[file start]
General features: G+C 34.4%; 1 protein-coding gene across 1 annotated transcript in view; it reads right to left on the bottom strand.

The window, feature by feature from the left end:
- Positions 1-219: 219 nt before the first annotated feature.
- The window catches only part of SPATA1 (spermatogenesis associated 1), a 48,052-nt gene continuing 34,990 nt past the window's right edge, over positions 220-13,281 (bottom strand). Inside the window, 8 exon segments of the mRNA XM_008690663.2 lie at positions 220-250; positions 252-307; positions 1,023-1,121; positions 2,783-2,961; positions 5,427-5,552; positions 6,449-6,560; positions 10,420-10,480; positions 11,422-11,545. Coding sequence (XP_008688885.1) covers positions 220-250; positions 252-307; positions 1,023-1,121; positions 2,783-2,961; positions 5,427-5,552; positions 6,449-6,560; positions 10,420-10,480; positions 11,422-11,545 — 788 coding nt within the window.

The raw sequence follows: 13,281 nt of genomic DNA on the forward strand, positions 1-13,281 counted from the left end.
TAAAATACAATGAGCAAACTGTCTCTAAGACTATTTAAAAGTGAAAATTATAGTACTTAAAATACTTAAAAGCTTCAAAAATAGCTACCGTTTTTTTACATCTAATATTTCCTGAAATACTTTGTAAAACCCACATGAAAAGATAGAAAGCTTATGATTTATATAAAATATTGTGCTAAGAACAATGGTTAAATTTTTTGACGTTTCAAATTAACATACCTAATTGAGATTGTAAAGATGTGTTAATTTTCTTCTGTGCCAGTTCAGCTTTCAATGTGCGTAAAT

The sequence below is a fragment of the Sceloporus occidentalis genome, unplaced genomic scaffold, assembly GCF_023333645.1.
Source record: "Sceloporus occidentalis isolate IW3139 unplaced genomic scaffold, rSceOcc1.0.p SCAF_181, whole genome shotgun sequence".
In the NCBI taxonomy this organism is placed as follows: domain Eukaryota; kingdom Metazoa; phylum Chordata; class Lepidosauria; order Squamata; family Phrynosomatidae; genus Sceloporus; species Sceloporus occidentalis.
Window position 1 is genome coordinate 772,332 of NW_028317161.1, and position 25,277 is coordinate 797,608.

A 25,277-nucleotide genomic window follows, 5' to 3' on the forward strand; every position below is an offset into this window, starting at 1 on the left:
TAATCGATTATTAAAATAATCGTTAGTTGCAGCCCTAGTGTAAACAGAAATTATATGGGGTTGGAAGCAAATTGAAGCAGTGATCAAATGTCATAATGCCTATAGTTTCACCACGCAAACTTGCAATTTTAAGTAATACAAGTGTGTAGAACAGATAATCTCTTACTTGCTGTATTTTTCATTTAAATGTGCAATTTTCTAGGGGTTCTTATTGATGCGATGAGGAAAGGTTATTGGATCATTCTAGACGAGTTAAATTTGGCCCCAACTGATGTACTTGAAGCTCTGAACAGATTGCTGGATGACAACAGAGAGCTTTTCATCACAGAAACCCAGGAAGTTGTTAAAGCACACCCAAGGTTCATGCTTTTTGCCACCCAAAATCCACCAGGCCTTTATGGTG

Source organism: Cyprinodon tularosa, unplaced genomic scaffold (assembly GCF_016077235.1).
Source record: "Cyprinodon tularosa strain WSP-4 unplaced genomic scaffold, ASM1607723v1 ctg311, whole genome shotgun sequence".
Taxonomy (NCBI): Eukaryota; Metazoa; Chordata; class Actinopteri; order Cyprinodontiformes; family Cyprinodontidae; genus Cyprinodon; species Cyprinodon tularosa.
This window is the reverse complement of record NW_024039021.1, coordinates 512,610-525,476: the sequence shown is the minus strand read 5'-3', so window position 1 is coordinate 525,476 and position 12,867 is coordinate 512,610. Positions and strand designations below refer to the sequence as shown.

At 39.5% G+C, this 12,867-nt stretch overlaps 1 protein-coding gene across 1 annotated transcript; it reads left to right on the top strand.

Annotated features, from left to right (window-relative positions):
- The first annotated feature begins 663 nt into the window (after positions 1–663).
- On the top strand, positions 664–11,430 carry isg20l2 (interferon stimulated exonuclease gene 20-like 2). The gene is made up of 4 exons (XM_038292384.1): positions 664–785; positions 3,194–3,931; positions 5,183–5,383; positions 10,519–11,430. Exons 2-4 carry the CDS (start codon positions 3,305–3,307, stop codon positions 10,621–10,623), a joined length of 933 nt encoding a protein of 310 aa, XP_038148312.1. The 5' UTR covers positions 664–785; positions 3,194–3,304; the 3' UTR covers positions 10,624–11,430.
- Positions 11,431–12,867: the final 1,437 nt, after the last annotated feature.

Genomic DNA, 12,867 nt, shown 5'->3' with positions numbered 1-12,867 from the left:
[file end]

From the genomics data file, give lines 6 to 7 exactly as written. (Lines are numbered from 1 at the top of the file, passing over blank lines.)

TAAAATACAATGAGCAAACTGTCTCTAAGACTATTTAAAAGTGAAAATTATAGTACTTAAAATACTTAAAAGCTTCAAAAATAGCTACCGTTTTTTTACATCTAATATTTCCTGAAATACTTTGTAAAACCCACATGAAAAGATAGAAAGCTTATGATTTATATAAAATATTGTGCTAAGAACAATGGTTAAATTTTTTGACGTTTCAAATTAACATACCTAATTGAGATTGTAAAGATGTGTTAATTTTCTTCTGTGCCAGTTCAGCTTTCAATGTGCGTAAAT

The sequence below is a fragment of the Sceloporus occidentalis genome, unplaced genomic scaffold, assembly GCF_023333645.1.